I wouldn't make a good baseball general manager
For one thing, I'm too sentimental.
In the perfect baseball world, Tom Glavine would collect Cy Young Awards every year and have so many World Series rings he would run out of fingers to put them on.
He would pitch until he was 50, still rack up victories like he did when he was 30, and he would never get cut.
But the same thing happened to Tom Glavine that happens to all great athletes. Father Time caught up with him.
Hall of Fame pitcher Bob Gibson lost something off his fast ball, Hank Aaron stopped belting home runs, and Rickey Henderson lost a step or two on his way to middle age.
Wednesday afternoon when it was announced the Braves had released Glavine, I was flooded with a gambit of emotion. Anger and shock were the best ways to describe how I felt.
I couldn't believe the Braves were doing this, and my first thoughts were what is general manager Frank Wren thinking?
You don't release Tom Glavine. You send Jordan Schaffer back to the minors, when he's slumping, sure.
Then it dawned on me, Frank Wren knows 1,000 times more about the business side of baseball then I ever will.
Wren can't afford to be sentimental. He won't last long by being that way.
Frank Wren's job is to make sure the Braves assemble the best baseball players they can, so they can get back to the World Series.
Sure, it would have been nice if Tom Glavine and the Braves parted ways on the two-time Cy Young Award winner's own terms.
Glavine gave it his all, and in the minds of most fans, his rehab was going well. He was about to return to the team and again join the starting rotation.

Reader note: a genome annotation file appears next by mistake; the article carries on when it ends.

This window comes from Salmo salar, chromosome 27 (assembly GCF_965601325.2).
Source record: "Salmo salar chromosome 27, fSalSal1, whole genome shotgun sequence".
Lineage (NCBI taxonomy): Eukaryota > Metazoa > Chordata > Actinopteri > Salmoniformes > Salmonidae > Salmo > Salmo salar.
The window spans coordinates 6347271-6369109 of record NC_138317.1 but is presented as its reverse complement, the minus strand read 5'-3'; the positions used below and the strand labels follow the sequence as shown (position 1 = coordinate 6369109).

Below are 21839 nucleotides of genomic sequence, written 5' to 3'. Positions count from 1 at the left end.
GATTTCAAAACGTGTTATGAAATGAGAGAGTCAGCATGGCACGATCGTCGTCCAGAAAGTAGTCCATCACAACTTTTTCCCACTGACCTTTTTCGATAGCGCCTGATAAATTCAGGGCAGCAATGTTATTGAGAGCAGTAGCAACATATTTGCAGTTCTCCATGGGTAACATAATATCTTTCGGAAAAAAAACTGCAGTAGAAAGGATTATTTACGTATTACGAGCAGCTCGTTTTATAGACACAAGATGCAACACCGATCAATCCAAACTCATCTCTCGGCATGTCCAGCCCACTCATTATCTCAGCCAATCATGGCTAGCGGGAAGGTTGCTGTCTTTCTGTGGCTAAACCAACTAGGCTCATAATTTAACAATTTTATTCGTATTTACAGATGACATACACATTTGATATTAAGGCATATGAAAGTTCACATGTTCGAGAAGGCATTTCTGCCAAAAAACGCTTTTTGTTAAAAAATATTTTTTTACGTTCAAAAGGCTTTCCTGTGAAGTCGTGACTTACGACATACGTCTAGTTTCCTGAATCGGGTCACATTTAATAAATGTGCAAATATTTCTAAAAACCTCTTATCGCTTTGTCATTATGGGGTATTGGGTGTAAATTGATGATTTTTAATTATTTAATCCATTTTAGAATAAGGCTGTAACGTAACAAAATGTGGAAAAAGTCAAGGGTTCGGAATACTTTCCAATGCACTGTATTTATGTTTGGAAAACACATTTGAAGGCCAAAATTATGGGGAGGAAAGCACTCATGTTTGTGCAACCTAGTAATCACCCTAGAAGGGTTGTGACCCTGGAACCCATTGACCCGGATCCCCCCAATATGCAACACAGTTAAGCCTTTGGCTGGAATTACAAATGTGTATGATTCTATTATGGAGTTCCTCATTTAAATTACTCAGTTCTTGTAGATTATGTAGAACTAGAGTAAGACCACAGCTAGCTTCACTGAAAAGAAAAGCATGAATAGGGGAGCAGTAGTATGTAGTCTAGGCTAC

Wren and the Atlanta Braves powers that make those some times unpopular decisions disagreed.
Glavine was given the chance to retire, and he declined. Those who have followed his every pitch can understand why he did that. He is a great competitor, who still believes he has enough wins left in his left-hand to help some team get to the World Series.
I hope he's right.
I have always been a Tom Glavine fan. When he left Atlanta the first time and joined the rival New York Mets, I understood. I was disappointed, but it was obvious Tom Glavine was doing what Tom Glavine had to do.
When Glavine came back to the Braves I was excited. It took me back to a better time to be a fan. Like 1995 when Glavine was named the World Series MVP after he helped lead his team to a victory over the Cleveland Indians.
But it's not 1995 and there was no way a 43-year-old pitcher was going to be the answer to the Braves' pitching woes.
Glavine will always be a hero to this city. What he and is wife Chris do for charities can't be replaced.
Some time down the road, the Braves need to honor this man with a huge celebration for what he has done for the franchise. His jersey should be retired, and I am all for a statue out side of Turner Field. He's a first-ballot Hall of Famer who deserves more than a pat on the back.
He was the face of the Atlanta Braves, and he gave us all so many happy memories.
But like all good things, it had to come to and end.
Let's remember the good times he gave to all Braves fans, and lets' move on.
(Doug Gorman is sports editor of the Daily. He can be reached at firstname.lastname@example.org)